(Bloomberg) -- Goldman Sachs Group Inc. has found that successful sustainable investment decisions require a human touch that algorithms have so far been unable to match.
In Copenhagen, where Goldman is expanding to grab more of the cash-rich Nordic asset management market, smart environmental, social and governance investing calls are key to winning business. And as Nordic countries blaze a trail in all things ESG, whatever works in the region is likely to become a template for other parts of the world.
Thomas Konig, Goldman's head of asset management in the Nordic region, says that to do "ESG, activism and stewardship, it requires people."
"Some of it you can make quantitative, but definitely not all of it," he said.
Goldman is adding 40% to its Nordic headcount, giving it better access to a savings industry that's one of the world's largest per capita. Investors in the region are among the most demanding when it comes to ESG, and asset managers are finding they have to adjust their offerings to win business.
"Clearly, active management has a role to play again," Konig said. It's "not just something that is fading out versus ETFs and private markets."
Two years ago, the picture was different, Konig said. Electronically traded funds were edging out more hands-on portfolio management, as part of a cost-saving drive amid ultra-low interest rates and in-tandem market moves. But with ESG investing requiring more human input, Konig says it's likely to offer a lifeline to a profession plagued by job cuts in recent years.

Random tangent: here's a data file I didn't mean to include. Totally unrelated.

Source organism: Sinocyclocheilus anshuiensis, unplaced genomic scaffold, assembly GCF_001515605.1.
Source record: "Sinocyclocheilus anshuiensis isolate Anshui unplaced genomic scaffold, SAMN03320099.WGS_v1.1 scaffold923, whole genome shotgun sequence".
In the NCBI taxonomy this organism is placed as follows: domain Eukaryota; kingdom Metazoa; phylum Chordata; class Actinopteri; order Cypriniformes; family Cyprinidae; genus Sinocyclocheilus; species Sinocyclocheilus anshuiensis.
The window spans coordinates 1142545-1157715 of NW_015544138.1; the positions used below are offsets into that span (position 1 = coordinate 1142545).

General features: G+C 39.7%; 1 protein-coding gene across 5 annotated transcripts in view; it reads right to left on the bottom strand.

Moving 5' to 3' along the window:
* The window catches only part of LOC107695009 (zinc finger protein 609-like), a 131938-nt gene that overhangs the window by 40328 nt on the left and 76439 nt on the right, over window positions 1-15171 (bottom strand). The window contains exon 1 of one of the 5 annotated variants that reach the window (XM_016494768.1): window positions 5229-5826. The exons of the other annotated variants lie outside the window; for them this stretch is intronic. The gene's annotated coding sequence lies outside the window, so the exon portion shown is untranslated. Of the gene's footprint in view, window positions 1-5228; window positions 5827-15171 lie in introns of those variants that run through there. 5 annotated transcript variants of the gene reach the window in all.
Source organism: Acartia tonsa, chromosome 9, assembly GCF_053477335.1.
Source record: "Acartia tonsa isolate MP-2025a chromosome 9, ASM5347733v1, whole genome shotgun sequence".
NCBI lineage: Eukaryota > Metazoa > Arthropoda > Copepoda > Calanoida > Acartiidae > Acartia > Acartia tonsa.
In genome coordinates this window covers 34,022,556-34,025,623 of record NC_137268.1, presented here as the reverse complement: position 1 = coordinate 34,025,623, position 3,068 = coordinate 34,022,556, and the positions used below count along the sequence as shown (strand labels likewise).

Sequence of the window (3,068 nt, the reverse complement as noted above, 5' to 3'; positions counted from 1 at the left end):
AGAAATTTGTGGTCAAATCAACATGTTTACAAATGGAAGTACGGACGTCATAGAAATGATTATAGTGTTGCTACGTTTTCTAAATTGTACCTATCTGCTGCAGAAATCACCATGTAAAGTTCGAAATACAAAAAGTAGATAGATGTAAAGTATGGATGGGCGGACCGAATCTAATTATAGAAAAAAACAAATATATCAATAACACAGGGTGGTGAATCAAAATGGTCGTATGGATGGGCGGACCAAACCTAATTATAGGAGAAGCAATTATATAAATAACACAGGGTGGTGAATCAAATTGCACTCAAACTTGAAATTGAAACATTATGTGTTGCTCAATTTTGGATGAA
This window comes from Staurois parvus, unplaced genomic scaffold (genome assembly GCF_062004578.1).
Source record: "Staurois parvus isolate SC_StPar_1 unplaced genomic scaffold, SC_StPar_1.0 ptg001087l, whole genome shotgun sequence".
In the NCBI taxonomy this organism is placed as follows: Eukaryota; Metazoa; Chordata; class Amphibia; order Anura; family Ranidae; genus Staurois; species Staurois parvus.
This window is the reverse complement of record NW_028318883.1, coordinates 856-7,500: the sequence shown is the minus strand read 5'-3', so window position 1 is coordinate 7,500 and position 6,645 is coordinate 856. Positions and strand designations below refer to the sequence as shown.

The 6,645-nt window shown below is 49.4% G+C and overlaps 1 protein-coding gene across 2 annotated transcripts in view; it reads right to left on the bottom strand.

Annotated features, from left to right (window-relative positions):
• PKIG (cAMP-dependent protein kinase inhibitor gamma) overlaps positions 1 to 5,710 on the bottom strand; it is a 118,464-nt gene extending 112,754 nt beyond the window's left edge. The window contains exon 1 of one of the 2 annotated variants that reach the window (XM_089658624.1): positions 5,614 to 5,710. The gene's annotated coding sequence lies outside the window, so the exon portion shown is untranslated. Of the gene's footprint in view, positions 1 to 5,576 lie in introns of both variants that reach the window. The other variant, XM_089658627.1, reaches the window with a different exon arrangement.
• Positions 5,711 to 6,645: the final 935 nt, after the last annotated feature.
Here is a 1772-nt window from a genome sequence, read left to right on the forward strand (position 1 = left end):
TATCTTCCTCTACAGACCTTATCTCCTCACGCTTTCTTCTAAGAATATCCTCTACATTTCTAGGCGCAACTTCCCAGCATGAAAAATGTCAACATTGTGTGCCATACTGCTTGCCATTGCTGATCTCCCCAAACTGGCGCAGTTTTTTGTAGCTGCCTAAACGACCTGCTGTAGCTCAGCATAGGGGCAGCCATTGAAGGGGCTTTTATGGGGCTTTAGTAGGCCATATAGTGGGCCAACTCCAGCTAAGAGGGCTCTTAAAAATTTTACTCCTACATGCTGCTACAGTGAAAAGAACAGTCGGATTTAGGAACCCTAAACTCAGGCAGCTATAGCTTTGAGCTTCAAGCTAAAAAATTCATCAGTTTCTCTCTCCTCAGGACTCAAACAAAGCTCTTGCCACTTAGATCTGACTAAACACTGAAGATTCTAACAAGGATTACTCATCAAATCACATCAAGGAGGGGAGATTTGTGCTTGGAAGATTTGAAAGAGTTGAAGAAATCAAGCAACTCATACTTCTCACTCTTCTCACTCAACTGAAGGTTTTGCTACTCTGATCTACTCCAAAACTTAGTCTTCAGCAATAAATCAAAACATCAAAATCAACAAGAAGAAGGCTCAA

Goldman's experience suggests that ESG might bring with it a revival of active management that will also encompass ETFs. The bank has "an intense pipeline" of new products that it plans to unveil this year, particularly in fixed income, and Konig says he "would not be surprised if all of our new ETFs will be ESG or active or have a certain filter embedded.
"We will not just have a new MSCI something," he said.
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Meanwhile, there's an emerging risk of a labor shortage in the Nordic region's finance industry. The organization representing Danish employers says banks and insurers probably will face a tough time finding suitable candidates for up to 8,000 jobs in the coming years.
Goldman expects to employ around 70 people in its Nordic offices by the end of the year.